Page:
You were born during a leaf-storm, as a result you’re adept at crossword puzzles. Mother made love to your father, and she dreamt of nail-clippers and running down a tunnel that tapered to a needle’s tip: this meant you would bully others. You already knew you shot blanks when your wife said she was pregnant. You were born during severe drought; hence, your preference for Dim sum and off-track betting. The man you consider as your father loved cigars and cognac. He was infertile as a result of the mumps during childhood; your mother later admitted to a tryst with the liquor-store clerk. You were born during spring…you can’t resist fur or burnt sienna. You were born during the oil-crisis, and debtors dunned you until your death at 53. The newlyweds thought a Vegas wedding was deliciously camp. She insisted they honeymoon in the wine-country. The night you were conceived Father had Super Bowl indigestion; you can’t stand the sound of whistles. So much of what we taste, wear, or fidget has more to do with gloves, daybreak, unopened boxes, than not sleeping with our mothers.
That Same Tune
Poem about three men in the same room. Or five men with bowler hats in the same literary salon and giant phonograph before them. Or poem about six women with blank eyes on the shore. None wear bathing-suits, for none have bodies. Only gauzy gush like waterfall beneath their faces. One woman discovers she is a shark. One man sits down on a stiff chair, another one walks towards the window, and he lights a cigar. Old recording crackles on the phonograph: could be jingle about shaving-lotion or dimensions of a ring orbiting Saturn. Another man siphons into medieval Bagdad. No civil strife, nor familial discord, will engender great poetry. But they can, at times. Especially if you have dead family members beneath the pink oleanders. Another woman laughs madly and finds herself on an assembly line, counting green bottles of beer. I woke up in the interrogation room, strapped to a metal chair. The mustache had yet to be waxed. Agent X and Strawberry complained about bathtubs and feral cats. In Helsinki or Bogota, the cats rouse a din when in heat, and the moon is deaf…perhaps even in cahoots.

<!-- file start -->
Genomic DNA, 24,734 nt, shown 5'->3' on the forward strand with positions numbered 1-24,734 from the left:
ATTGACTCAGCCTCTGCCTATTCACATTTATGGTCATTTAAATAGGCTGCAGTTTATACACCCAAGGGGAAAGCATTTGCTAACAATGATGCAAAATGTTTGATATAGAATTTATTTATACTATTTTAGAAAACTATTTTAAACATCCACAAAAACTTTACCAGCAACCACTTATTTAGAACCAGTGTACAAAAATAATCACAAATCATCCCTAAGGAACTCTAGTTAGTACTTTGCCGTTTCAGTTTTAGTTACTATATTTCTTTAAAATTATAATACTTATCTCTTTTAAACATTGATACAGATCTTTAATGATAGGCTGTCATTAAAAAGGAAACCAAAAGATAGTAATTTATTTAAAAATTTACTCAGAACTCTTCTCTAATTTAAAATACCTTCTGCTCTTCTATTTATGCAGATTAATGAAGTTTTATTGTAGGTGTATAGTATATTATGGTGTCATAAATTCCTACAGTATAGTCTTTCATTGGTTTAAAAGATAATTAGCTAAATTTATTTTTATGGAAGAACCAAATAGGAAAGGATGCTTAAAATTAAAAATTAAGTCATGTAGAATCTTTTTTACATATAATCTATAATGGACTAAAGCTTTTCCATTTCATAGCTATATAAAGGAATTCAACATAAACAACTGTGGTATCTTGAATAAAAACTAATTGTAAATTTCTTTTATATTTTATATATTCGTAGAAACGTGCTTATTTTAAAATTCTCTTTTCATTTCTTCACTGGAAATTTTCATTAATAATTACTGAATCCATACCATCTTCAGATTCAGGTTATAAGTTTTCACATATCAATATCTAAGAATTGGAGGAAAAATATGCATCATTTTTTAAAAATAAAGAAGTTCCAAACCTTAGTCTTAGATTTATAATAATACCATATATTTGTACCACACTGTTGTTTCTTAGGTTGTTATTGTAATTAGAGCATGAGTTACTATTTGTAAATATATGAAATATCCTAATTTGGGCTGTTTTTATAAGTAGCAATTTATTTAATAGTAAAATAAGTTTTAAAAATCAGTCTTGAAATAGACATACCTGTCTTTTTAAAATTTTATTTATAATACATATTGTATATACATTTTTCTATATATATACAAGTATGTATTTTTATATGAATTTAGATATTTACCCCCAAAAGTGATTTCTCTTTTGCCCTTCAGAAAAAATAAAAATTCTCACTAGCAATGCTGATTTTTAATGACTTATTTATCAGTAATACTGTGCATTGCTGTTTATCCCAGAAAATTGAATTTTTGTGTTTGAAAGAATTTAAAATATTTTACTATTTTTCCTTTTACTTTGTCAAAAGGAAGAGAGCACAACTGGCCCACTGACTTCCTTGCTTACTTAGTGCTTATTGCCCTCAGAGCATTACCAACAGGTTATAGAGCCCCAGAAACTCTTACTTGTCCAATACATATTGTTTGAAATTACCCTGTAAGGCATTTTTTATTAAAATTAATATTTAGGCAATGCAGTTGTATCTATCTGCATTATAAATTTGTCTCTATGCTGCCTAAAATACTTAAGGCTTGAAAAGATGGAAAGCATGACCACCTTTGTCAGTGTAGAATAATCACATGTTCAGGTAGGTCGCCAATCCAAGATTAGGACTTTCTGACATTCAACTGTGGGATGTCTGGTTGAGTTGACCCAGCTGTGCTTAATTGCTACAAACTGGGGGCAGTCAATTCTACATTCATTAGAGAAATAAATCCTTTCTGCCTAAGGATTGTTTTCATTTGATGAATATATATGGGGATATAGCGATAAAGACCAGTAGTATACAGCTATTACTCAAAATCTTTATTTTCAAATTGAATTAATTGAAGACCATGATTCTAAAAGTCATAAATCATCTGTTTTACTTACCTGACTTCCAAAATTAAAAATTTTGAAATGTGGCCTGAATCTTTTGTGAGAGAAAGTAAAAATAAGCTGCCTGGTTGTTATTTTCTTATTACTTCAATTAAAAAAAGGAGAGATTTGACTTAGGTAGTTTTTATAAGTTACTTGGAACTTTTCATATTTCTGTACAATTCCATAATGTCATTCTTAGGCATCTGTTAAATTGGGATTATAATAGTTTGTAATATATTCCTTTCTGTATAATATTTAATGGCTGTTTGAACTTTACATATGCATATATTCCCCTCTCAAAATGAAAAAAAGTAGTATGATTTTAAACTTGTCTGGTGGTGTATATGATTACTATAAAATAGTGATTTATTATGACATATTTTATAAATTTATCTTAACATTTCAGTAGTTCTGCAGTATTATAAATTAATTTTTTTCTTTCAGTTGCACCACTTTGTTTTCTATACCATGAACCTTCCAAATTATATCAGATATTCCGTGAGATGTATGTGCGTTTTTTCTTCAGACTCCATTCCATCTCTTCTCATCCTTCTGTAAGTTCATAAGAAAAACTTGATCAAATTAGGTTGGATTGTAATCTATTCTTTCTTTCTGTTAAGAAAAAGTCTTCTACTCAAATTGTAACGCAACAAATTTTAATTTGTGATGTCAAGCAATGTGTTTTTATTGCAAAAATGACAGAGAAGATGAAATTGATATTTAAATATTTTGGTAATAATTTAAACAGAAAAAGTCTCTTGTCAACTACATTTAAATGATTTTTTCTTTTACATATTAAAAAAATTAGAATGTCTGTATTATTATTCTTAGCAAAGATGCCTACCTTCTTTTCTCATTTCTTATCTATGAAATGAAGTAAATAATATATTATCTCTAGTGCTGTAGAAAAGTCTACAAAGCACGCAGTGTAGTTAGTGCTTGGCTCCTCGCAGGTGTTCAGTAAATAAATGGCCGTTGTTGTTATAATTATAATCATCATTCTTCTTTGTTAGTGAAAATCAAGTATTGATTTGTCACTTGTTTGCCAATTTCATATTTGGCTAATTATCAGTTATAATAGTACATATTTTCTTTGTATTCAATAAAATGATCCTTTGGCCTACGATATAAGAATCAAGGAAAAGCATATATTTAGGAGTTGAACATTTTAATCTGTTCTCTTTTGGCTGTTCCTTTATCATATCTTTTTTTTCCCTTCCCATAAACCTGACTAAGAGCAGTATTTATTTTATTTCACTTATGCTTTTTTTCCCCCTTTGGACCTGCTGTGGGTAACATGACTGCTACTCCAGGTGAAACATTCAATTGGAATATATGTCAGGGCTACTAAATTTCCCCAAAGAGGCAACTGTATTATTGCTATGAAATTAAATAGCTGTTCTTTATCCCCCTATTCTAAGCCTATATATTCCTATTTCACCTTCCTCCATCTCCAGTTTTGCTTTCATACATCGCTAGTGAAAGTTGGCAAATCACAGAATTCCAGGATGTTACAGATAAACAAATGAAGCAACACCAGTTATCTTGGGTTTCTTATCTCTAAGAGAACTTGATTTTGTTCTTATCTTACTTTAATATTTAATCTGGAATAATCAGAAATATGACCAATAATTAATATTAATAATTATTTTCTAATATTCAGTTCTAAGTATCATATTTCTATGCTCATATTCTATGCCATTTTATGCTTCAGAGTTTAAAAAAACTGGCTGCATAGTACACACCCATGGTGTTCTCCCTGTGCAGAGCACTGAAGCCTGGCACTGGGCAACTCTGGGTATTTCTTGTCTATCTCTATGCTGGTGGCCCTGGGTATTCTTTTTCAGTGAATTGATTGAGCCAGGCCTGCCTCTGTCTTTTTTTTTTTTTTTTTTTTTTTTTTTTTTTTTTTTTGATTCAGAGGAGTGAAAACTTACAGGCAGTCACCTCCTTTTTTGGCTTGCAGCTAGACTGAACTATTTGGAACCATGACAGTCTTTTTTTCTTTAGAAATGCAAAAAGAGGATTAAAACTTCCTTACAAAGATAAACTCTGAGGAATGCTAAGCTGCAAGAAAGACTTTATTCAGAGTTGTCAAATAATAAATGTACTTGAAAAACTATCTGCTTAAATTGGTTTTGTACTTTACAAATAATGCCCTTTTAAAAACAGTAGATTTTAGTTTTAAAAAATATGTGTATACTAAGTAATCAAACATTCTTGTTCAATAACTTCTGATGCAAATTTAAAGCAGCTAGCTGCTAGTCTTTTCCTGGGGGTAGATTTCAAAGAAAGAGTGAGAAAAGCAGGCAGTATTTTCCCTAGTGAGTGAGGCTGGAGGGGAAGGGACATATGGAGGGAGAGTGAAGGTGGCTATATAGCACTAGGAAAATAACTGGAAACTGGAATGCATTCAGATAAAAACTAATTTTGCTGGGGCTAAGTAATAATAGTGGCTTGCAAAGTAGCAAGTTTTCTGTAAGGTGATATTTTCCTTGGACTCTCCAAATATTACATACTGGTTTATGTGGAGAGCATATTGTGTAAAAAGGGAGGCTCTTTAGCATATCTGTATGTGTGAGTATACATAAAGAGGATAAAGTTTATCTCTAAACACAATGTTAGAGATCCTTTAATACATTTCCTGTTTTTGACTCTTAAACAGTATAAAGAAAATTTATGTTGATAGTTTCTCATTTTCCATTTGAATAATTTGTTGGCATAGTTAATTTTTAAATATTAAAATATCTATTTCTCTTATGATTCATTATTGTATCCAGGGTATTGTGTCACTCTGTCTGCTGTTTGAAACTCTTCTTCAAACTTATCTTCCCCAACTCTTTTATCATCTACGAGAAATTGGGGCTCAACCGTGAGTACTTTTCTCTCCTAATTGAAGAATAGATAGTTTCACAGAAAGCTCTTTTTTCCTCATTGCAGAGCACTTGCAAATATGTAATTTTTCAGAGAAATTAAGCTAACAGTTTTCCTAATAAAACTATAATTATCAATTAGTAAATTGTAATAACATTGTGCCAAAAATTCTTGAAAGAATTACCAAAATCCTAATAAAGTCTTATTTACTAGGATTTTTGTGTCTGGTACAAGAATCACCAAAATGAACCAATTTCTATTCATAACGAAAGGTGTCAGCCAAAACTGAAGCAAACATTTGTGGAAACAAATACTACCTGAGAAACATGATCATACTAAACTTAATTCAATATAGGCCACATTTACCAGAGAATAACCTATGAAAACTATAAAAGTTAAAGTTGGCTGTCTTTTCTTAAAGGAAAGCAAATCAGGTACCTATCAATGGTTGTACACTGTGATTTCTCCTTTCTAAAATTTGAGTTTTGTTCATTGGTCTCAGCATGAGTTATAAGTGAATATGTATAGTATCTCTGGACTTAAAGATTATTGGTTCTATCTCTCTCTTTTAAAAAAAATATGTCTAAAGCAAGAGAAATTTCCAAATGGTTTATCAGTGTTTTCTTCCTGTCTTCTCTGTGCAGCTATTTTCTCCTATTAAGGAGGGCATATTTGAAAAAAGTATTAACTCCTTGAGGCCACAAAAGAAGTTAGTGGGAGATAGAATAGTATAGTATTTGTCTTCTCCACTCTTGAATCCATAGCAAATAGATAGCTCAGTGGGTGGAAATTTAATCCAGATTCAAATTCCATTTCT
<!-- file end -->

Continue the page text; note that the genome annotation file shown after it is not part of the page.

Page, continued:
It is good to shave off your hair once. To shine the shoes of those amputated from beneath the knees. To whisper sweet little nothings in the ear of a deaf man, or to sit in the back seat of a junked sedan and await your chauffeur. A can of sardines past its expiration date or the first cockroach returning days since your last fumigation, and the Tragedian waxes his mustache. Thus, place burnt matches, clean underwear and socks in your knapsack. Bring a flashlight. The alphabet is dark and deep, and you’ll need to bend beneath the stalactites. Surely beyond the traversal there’s a clean and well-lit pub. You’ll convince yourself to down an ale and swallow some shepherd’s pie. If no starched tablecloth flutters after the crossing, rest assured there’s a phantom, somewhere, awaiting your arrival. Look! There, perched on the branch of the black tree, the tremolo of five fingers waving, greeting you, deep within the torched orchards.
Ferryboat Delayed While Waiting For Instructions
Love, when popped, stains something awful. Love secreted with skill is “milked” for ink, anti-venom. Ideally, love prepares a feast. In the morning, a fragrant white beard exclaims he’s your bedfellow. Or were those crab-nebulae and quasars pounding inside your skull? Love, written in a font like pigeons or busted huaraches. The Two met at a flea market. The ferryboat was delayed. Islands everywhere, and metaphor equals sea-fare, or death, and sometimes desire. Friday means T-shirts as well, a cold beer and warding off the impending famine. He and They had 253 dollars together, and some matches. Both paid no attention to slatterns shrieking and pulling empty cans from the trash bin. Both had forgotten the tartness of the sea. Both possessed an oven in their gaze. Sometimes a couple bakes bread. Sticks together, eggshell to yolk. Sometimes, they part. One demonstrates mourning with spoonful of aspic.